Is there a micromanager in your midst?

February 1, 2009

A finely-tuned organization depends on being well-managed, and a urology practice is no exception.

Unfortunately, some well-intended managers and physicians compromise business performance by micromanaging. Micromanagement is guaranteed to kill staff spirit, limit productivity, and erode profits. This article will help you uncover telltale signs of micromanagement and turn this behavior around.

Telltale signs

Checking others' work. Managers who see themselves as perfectionists often become too critical of staff's work and are unhappy with outcomes. It seems no matter what staff does, it is not good enough. There is a tendency to look over a staffer's shoulder and provide unsolicited assistance-often a manager's attempt to get the job done his or her way. It's guaranteed to frustrate staff.

Requiring approval for making most decisions. When staff must seek the approval of the physician or manager for mundane tasks, micromanagement is the offender. Things easily handled are postponed while awaiting approval, customer service is likely to suffer, and the manager ends up getting bogged down with small responsibilities that do not require his expertise.

If the manager's desk is piled with things that need attention and deadlines are not met, it is likely that he has a problem with prioritizing, organization, or micromanaging.

Micromanagement results in staff feeling that no matter what they do, it won't be good enough. This intimidates staff and they don't feel trusted. They start playing it safe by doing the minimum required to get the job done without taking risks or being challenged. This does not stimulate performance or professional growth. It creates an unhealthy work environment that will cause morale, productivity, and customer service to plummet. In the end, it will impede loyalty to the practice, and some of the most dedicated and skilled staff members are likely to move on.

Turning it around

It takes a commitment to change the micromanager's behavior and to learn how to let go and give staff the freedom to do their best.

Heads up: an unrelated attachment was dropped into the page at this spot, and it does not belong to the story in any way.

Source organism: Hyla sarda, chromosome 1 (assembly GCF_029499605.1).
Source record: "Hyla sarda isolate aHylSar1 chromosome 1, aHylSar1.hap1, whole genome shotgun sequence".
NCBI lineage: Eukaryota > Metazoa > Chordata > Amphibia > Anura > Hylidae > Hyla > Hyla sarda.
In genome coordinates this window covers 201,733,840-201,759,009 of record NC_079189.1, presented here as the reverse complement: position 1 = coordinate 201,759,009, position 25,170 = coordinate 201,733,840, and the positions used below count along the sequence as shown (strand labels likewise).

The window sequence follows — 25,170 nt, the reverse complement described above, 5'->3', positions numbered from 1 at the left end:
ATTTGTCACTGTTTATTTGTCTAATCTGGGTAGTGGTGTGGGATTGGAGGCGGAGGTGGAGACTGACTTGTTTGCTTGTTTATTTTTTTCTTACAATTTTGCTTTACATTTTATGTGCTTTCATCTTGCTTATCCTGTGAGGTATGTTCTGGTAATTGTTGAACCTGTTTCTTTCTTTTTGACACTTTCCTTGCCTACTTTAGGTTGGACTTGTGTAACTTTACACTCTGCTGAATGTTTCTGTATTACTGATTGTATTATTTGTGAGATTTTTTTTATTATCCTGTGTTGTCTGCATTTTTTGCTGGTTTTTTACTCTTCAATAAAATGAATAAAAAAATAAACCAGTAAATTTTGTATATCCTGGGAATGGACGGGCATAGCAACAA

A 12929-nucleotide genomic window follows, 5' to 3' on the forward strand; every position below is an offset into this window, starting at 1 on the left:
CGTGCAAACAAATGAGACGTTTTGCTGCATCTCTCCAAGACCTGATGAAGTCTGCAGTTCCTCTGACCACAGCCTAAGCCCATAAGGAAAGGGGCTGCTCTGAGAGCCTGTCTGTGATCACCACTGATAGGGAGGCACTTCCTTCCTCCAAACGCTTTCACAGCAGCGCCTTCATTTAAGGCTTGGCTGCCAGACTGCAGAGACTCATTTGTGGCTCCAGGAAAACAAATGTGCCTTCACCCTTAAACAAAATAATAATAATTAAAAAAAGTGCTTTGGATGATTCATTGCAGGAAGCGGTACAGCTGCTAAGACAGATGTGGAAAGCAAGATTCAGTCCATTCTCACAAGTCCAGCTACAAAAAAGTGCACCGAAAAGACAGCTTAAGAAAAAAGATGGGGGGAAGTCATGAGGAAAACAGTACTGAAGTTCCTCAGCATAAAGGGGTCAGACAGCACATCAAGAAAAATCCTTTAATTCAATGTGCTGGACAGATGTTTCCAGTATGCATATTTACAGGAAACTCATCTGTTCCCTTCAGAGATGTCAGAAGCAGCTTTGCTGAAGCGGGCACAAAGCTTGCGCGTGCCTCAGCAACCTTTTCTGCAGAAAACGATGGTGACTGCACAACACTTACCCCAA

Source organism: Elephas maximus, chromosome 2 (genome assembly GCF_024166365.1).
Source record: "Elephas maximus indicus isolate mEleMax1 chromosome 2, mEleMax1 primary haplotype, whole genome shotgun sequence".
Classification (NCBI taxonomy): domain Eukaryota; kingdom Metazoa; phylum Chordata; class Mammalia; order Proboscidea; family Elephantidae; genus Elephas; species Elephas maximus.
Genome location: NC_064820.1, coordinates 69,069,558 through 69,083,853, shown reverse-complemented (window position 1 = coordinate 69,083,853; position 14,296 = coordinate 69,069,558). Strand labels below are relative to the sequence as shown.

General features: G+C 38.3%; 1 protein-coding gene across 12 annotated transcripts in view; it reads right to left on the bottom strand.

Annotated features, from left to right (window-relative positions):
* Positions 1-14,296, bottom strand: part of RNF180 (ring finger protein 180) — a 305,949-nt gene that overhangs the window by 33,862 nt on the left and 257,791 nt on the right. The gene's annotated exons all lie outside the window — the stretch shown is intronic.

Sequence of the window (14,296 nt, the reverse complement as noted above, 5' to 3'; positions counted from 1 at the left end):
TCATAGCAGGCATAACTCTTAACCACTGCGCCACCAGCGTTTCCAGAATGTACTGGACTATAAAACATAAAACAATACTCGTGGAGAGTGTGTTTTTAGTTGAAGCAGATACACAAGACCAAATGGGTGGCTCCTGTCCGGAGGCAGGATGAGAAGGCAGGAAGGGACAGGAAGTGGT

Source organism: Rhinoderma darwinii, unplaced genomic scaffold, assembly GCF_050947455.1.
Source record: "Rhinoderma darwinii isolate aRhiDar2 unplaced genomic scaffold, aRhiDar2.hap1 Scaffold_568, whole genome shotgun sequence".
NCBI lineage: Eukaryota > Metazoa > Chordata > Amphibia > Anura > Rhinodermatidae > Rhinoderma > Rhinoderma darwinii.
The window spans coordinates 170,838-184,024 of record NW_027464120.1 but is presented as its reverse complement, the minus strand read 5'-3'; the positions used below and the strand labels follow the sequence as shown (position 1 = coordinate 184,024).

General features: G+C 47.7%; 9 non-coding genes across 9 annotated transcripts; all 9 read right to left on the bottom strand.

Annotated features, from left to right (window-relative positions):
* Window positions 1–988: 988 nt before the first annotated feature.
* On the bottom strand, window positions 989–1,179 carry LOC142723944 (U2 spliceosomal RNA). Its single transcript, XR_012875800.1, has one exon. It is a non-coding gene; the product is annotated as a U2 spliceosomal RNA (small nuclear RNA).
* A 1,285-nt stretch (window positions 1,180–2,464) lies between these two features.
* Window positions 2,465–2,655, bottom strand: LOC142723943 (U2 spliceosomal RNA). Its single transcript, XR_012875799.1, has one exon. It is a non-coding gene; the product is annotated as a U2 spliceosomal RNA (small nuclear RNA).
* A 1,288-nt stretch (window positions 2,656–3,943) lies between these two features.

Start by examining the benefits that will be gained when these patterns are shed. Both management and staff will have a better chance to succeed and will bring innovation and improved outcomes to the practice. The practice will become a far more enjoyable workplace that stimulates growth and camaraderie.

Inevitably, this will have a significant impact on how well patients are served. Staff will be more attentive, recognizing when a patient needs a little more reassurance or assistance.

The micromanager is a victim of his own habits, and changing those behaviors can only begin when they are recognized and he makes a concerted effort to change. Initially, there may be difficulty with relinquishing control, either due to a lack of confidence in the individual or a sense that the job won't be done right. This can be the result of assigning tasks without forethought. If Mandy is given a vague request to do something or the request is made when she is preoccupied, the assignment may seem unclear or insignificant, and may be put aside and forgotten.

Micromanagers need to build their confidence in staff and give them the confidence to succeed by giving close attention to how tasks are delegated.

Assign tasks with caution and go through these rules of delegation:

Once the micromanager stops micromanaging, he will learn to give staff the flexibility to get more work done and stimulate independent thinking and professional growth. Within a short time, trust will be built and confidence restored. Work becomes more fun and challenging, and that's a good thing.

Ending micromanagement results in higher levels of productivity, improved morale, and a loyal team that stays with the practice.

Judy Capko is a health care consultant and the author of Secrets of the Best Run Practices. She can be reached at 805-499-9203 or judy@capko.com
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